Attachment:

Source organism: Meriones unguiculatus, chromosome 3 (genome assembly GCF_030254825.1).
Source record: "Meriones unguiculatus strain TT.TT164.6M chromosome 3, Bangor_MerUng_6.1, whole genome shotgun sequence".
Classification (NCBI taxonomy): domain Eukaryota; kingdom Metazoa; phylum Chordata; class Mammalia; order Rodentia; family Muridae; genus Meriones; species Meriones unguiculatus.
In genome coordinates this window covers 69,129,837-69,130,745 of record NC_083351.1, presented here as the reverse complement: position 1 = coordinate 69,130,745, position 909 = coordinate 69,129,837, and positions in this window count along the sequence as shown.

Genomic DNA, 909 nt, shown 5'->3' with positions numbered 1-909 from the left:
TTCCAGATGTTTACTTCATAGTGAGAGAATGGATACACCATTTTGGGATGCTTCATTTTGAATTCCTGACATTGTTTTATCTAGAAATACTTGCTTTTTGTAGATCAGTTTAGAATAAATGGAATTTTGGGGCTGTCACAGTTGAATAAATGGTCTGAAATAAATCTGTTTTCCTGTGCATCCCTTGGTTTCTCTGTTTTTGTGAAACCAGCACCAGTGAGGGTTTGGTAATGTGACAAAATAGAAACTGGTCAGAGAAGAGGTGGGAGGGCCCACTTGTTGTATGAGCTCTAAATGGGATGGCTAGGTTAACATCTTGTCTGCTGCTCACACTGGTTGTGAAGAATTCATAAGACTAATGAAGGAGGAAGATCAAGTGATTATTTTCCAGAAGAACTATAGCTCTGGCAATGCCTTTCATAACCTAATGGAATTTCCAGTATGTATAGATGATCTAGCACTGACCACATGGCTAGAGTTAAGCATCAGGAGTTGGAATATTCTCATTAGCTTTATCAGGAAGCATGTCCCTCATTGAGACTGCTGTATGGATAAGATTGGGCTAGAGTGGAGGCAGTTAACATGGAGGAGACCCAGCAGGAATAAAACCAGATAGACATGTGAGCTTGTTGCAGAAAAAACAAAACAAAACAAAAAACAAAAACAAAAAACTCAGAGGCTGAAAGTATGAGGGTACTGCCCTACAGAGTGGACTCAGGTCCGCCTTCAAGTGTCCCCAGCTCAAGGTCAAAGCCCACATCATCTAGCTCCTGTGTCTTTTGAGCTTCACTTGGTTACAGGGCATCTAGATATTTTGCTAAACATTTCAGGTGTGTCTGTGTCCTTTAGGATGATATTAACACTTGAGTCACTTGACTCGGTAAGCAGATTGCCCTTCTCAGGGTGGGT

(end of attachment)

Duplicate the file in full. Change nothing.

Source organism: Meriones unguiculatus, chromosome 3 (genome assembly GCF_030254825.1).
Source record: "Meriones unguiculatus strain TT.TT164.6M chromosome 3, Bangor_MerUng_6.1, whole genome shotgun sequence".
Classification (NCBI taxonomy): domain Eukaryota; kingdom Metazoa; phylum Chordata; class Mammalia; order Rodentia; family Muridae; genus Meriones; species Meriones unguiculatus.
In genome coordinates this window covers 69,129,837-69,130,745 of record NC_083351.1, presented here as the reverse complement: position 1 = coordinate 69,130,745, position 909 = coordinate 69,129,837, and positions in this window count along the sequence as shown.

Genomic DNA, 909 nt, shown 5'->3' with positions numbered 1-909 from the left:
TTCCAGATGTTTACTTCATAGTGAGAGAATGGATACACCATTTTGGGATGCTTCATTTTGAATTCCTGACATTGTTTTATCTAGAAATACTTGCTTTTTGTAGATCAGTTTAGAATAAATGGAATTTTGGGGCTGTCACAGTTGAATAAATGGTCTGAAATAAATCTGTTTTCCTGTGCATCCCTTGGTTTCTCTGTTTTTGTGAAACCAGCACCAGTGAGGGTTTGGTAATGTGACAAAATAGAAACTGGTCAGAGAAGAGGTGGGAGGGCCCACTTGTTGTATGAGCTCTAAATGGGATGGCTAGGTTAACATCTTGTCTGCTGCTCACACTGGTTGTGAAGAATTCATAAGACTAATGAAGGAGGAAGATCAAGTGATTATTTTCCAGAAGAACTATAGCTCTGGCAATGCCTTTCATAACCTAATGGAATTTCCAGTATGTATAGATGATCTAGCACTGACCACATGGCTAGAGTTAAGCATCAGGAGTTGGAATATTCTCATTAGCTTTATCAGGAAGCATGTCCCTCATTGAGACTGCTGTATGGATAAGATTGGGCTAGAGTGGAGGCAGTTAACATGGAGGAGACCCAGCAGGAATAAAACCAGATAGACATGTGAGCTTGTTGCAGAAAAAACAAAACAAAACAAAAAACAAAAACAAAAAACTCAGAGGCTGAAAGTATGAGGGTACTGCCCTACAGAGTGGACTCAGGTCCGCCTTCAAGTGTCCCCAGCTCAAGGTCAAAGCCCACATCATCTAGCTCCTGTGTCTTTTGAGCTTCACTTGGTTACAGGGCATCTAGATATTTTGCTAAACATTTCAGGTGTGTCTGTGTCCTTTAGGATGATATTAACACTTGAGTCACTTGACTCGGTAAGCAGATTGCCCTTCTCAGGGTGGGT